By Greg Gelpi
Carefully Babb Middle School students connect colored construction paper links to form chains, representative of the bonds between Clayton County and the victims of the South Asia tsunamis.
Students are raising money for the relief efforts, and get a paper link for each dollar contributed with a goal of raising $1,000 and uniting the school in a visual display of charity.
"It just comes from our heart and the little that we have," Phong Nguyen, 14, said. "It's just a really terrible thing to happen so we just give what we have."
Students are trying to "link" classrooms and ultimately circle the school with the paper chain, school counselor Cindy Sellards said. The remarkable thing, she added, was that about 80 percent of the students eat free and reduced lunches, a sign of the economic levels of Babb's students, yet they continue to give.
"You never would think it would kill so many people," Chelsea Bivins, 13, said. "We want to be known for helping others."
Other students agree. Tiet Hong and Charleen Khaysavang said it makes them happy to be able to help people on the other side of the world.
The images on television leave "horrible" images in Khaysavang's mind.
"We just know it's a very bad thing to happen - very deadly," Hong said.
Sellards said the school will continue to collect money in homerooms and a large jug in the school's front lobby through Jan. 14. We want to "bring our arms around their country" with the ring of paper links.
"The thing about these students is that they've given already," Sellards said, pointing to a number of fund-raisers the students recently contributed to. "This one they're not just giving for the pizza party."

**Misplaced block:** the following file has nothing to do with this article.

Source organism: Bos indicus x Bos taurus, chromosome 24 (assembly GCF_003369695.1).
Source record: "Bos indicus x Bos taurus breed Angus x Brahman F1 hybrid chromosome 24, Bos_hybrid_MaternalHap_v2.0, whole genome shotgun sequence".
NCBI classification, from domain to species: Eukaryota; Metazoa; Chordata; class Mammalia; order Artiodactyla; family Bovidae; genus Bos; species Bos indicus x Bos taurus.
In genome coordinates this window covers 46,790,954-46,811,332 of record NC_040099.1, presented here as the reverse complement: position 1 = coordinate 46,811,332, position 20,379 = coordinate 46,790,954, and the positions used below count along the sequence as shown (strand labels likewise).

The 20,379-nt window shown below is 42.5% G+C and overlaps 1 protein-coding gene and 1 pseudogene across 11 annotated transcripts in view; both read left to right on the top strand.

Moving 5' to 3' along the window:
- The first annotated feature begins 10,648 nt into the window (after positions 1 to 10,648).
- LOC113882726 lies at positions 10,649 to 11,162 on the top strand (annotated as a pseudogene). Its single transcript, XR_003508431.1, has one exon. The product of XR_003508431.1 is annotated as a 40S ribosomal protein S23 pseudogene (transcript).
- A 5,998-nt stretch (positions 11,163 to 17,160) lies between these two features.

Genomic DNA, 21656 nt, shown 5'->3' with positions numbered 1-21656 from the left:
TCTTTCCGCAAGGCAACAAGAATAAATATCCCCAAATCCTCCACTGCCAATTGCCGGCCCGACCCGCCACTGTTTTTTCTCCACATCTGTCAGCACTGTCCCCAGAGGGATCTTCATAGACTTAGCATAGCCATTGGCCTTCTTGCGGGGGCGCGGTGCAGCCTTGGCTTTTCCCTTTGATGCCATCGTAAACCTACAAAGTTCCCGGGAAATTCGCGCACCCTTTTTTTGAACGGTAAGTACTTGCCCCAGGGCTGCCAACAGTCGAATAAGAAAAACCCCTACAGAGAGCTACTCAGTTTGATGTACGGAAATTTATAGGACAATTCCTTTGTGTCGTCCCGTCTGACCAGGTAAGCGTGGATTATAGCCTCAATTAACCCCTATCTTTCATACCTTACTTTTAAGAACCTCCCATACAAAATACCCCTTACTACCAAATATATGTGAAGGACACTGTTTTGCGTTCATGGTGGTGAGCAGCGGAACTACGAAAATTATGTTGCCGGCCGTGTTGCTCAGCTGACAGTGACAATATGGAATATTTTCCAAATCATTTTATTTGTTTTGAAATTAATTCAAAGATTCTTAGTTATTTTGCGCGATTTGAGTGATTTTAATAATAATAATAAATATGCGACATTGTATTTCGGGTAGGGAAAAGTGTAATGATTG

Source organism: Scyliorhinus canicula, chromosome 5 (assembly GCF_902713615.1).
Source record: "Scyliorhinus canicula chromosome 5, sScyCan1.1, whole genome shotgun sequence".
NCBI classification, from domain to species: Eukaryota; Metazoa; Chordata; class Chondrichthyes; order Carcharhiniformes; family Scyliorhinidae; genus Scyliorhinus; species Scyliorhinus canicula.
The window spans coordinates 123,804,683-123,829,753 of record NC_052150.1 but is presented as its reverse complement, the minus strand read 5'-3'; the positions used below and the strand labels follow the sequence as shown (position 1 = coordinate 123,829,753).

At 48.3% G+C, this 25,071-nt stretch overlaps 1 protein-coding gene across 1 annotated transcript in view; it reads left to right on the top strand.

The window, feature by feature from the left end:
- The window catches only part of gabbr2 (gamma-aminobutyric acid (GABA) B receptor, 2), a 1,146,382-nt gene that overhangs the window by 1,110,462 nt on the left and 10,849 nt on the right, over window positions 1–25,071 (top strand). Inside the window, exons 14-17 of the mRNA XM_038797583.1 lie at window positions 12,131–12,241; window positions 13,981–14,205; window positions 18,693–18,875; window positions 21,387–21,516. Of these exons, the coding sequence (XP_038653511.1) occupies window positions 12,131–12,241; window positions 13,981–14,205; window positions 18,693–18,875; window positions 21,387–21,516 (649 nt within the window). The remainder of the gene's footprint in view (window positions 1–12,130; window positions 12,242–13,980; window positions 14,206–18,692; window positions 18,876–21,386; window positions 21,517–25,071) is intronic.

Clayton College & State University is also conducting fund-raising drives to aid those in South Asia, said Angela Avery, the assistant director of Student Life.
Students, faculty and staff can contribute to relief efforts though the newly opened Volunteer Services Office, stations around campus and the link for the office on its Web site www.clayton.edu, Avery said.
The drives will begin Monday as school starts for the semester and continue through the end of the month, she said. A final "push" for donations will be a few months later.
Despite the good intentions of most, the Georgia Secretary of State's Office is urging caution when giving to charities.
"When we have a natural disaster, that's when we have all of the scams come out of the wood work," spokesman Kara Sinkule said. "Thankfully, we have not so far (received any complaints)."
The Secretary of State's Web site www.sos.state.ga.us has a list of recommended charities, Sinkule said. To check up on a charity or place a complaint, people can call (404) 656-3920.
Anyone concerned can also call the Better Business Bureau or local law enforcement, Clayton County police Capt. Jeff Turner said.
When confronted with an opportunity to be charitable, people should first confirm the legitimacy of the charity, he said. Get a phone number and verify that the person works with the charity.
Second, ask how much of the donation will actually go to the relief fund, Turner said. He said that personally he wouldn't give to a charity in which less than 90 percent of his contribution went to those affected by the tsunamis. Often charities keep a portion of donations for administrative costs.
The local relief efforts are part of world-wide relief efforts to aid the areas of South Asia hit by tsunamis that have claimed a confirmed 140,000 lives, a number that could more than double from disease as a result of living conditions, according to the Associated Press. More than $4 billion has been pledged worldwide in what is being called the largest relief effort ever.
The Associated Press contributed to this story.